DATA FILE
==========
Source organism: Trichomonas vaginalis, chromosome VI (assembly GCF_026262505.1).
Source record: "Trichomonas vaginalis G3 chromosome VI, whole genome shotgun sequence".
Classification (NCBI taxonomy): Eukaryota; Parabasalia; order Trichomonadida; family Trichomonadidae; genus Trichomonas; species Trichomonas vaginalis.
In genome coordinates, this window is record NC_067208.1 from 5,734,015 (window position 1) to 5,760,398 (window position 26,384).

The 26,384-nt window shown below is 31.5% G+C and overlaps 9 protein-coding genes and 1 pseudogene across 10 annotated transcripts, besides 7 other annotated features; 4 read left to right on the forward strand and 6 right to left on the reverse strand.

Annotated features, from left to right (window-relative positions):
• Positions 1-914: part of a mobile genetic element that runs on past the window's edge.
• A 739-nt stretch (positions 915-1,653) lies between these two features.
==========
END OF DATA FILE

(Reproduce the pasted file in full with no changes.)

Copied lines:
Source organism: Trichomonas vaginalis, chromosome VI (assembly GCF_026262505.1).
Source record: "Trichomonas vaginalis G3 chromosome VI, whole genome shotgun sequence".
Classification (NCBI taxonomy): Eukaryota; Parabasalia; order Trichomonadida; family Trichomonadidae; genus Trichomonas; species Trichomonas vaginalis.
In genome coordinates, this window is record NC_067208.1 from 5,734,015 (window position 1) to 5,760,398 (window position 26,384).

The 26,384-nt window shown below is 31.5% G+C and overlaps 9 protein-coding genes and 1 pseudogene across 10 annotated transcripts, besides 7 other annotated features; 4 read left to right on the forward strand and 6 right to left on the reverse strand.

Annotated features, from left to right (window-relative positions):
• Positions 1-914: part of a mobile genetic element that runs on past the window's edge.
• A 739-nt stretch (positions 915-1,653) lies between these two features.